Chapter

The Death Penalty in India

A.G. Noorani and South Asia Human Rights Documentation Centre

in Challenges to Civil Rights Guarantees in India

Published in print January 2012 | ISBN: 9780198074144
Published online September 2012 | e-ISBN: 9780199080823 | DOI: http://dx.doi.org/10.1093/acprof:oso/9780198074144.003.0004
The Death Penalty in India

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The death penalty is considered a violation of a person's right to life and the right not to be subjected to cruel, inhumane, and degrading punishment. Described as ‘the ultimate denial of civil liberties’, it can be imposed on innocent, poorer, less educated, and more marginalised individuals. Yet death penalty continues to be imposed in India and remains a serious blight on the country's human rights record. This chapter outlines the scope and application of the death penalty in India and examines the related jurisprudence. First, it looks at government statistics on death penalty in the country and then discusses the death penalty in the Constitution and in legislation. It also considers the method of implementation of the death penalty, judicial discretion in awarding the death penalty, the ‘rarest of rare’ doctrine, and death penalty in international law.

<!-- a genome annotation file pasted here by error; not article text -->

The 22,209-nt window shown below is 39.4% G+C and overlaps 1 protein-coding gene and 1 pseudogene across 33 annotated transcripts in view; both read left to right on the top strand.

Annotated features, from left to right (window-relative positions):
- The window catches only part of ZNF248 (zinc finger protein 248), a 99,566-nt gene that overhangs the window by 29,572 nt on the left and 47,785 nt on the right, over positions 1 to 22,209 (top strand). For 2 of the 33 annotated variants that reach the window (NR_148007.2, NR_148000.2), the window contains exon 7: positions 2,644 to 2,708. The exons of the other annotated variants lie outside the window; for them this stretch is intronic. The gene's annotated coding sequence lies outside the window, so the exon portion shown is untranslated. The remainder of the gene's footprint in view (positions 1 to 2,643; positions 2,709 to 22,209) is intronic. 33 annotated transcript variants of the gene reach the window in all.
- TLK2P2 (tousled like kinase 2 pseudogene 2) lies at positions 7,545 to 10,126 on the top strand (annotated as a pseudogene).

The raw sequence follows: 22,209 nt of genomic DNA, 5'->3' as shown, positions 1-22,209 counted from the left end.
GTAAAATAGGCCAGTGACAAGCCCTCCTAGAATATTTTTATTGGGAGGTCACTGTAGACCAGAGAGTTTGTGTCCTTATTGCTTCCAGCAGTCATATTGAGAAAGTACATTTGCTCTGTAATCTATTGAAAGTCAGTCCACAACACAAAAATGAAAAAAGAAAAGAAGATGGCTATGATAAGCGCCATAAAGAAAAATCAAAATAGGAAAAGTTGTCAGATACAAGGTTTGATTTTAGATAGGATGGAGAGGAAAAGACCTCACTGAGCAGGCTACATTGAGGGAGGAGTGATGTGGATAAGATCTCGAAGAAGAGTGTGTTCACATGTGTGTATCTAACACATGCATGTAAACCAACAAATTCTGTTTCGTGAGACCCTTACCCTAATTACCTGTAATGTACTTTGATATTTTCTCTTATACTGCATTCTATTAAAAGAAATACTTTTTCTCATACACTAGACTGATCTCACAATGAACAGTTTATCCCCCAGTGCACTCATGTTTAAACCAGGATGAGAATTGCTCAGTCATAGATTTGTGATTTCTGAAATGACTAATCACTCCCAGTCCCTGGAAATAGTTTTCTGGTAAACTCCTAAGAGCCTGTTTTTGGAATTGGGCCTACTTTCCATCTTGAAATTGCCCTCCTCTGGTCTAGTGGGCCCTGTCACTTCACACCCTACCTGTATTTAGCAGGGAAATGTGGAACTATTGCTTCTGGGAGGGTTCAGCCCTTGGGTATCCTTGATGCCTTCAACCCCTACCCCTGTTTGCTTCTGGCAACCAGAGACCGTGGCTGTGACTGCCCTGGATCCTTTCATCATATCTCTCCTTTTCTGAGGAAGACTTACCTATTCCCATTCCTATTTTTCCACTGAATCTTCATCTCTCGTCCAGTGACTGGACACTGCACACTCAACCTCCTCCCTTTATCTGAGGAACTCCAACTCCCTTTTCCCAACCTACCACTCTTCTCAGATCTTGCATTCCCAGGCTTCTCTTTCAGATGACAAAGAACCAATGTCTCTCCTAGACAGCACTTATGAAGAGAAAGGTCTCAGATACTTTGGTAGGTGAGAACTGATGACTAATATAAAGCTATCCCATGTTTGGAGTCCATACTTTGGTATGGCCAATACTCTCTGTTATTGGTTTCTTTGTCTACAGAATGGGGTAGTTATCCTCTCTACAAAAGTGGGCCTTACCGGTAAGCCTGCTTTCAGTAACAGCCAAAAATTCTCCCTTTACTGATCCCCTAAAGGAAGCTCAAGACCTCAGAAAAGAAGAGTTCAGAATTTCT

Keywords: death penalty; human rights; jurisprudence; Constitution; legislation; international law; rarest of rare doctrine; judicial discretion

Chapter.  10077 words. 

Subjects: Human Rights and Immigration

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